3 Big Benefits of Scrum and Why It Beats Waterfall for Product Development

October 16, 2013

Getting more accomplished in less time is every manager’s dream — Scrum makes it a reality. Scrum coach and expert Kenny Rubin explains the benefits of adopting an agile framework and why it beats waterfall for product development.


Are you interested in delighting your customers, boosting your bottom line, and improving your processes? Scrum certified trainer Kenny Rubin, author of the best-selling book Essential Scrum: A Practical Guide to the Most Popular Agile Process, sat down with OpenView Labs to outline three big reasons why Scrum is worth your time, and why it makes sense to go agile.

Scrum 101: A Quick Breakdown

Think of Scrum as a framework for developing products and for managing work, Rubin explains. The process begins with a prioritized backlog — a list of the work that needs to be done. That list is put into order by the product owner. From there, your team moves the project forward by working in short-duration iterations known as sprints, which typically span from one to four weeks.

During each sprint, your team decides on a subset of the high-priority work to pull into that sprint. The team’s goal should be to produce something “shippable” at the end of the sprint.

At that point, management via the product owner decides whether to release what’s been produced, or to conduct another sprint into a release. At the end of every sprint, the team conducts two “inspect and adapt activities”:

  1. Reviewing what’s been produced with the stakeholder community to determine if what is being build is tracking to a killer product in the marketplace
  2. Reviewing the sprint process, itself (what works well, what isn’t working, and what could be improved)

After that, in Rubin’s words “you rinse and repeat” until your team has finished the backlog or the economics indicate it is time to stop.

The 3 Big Benefits of Scrum

So why choose Scrum for product development? According to Rubin, there are three major benefits that your organization can’t afford to ignore.

1) Delighted Customers

By building iteratively and incrementally, companies are able to deliver customers the products and services they really need faster and more effectively. With Scrum, you can receive and incorporate customer feedback at the end of every sprint, which means your results get shaped by real-world use, not your assumptions. This makes it much easier to keep customers and key stakeholders closely involved and engaged.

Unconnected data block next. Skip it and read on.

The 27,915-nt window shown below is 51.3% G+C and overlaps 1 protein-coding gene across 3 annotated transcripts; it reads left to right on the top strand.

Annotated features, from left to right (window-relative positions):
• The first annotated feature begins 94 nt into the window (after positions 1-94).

2) Reduced Product Costs

Scrum also improves your return on investment by reducing costs. “The speed at which we do things,” Rubin explains, “and the waste elimination that we’re able to bring to bear by skipping work that is not essential to our minimum viable product makes for a faster, leaner, and more cost-effective development team — and a healthier bottom line.”

3) A Happier, More Productive Team

“There is no technical person I’ve ever met who would like to build something that will never see the light of day,” Rubin points out. “With Scrum, your developers get to build things quickly that people then get to use, which is exactly what gets engineers excited.”

Why Scrum Beats Waterfall for Product Development

Rubin stresses one important distinction between Scrum and the traditional waterfall development framework: Scrum delivers features at a time, while waterfall simply delivers phases.

“A typical waterfall style development is phased-based, sequential, plan-driven. In that model, you really don’t give value until the very end,” Rubin says. Scrum turns that model on its head and delivers new features every few weeks instead of focusing on a big release in the future.

“Delivering features today generates revenue and feedback today,” Rubin says. “And money and insight today is worth more than money and insight tomorrow.”

Photo by: 401(K) 2012

Principal Consultant

Kenny Rubin is a Managing Principal at <a href="http://www.innolution.com/">Innolution, LLC</a>. He is also an Angel Investor at Agile Angel Partners. He previously was the Managing Director at Scrum Alliance.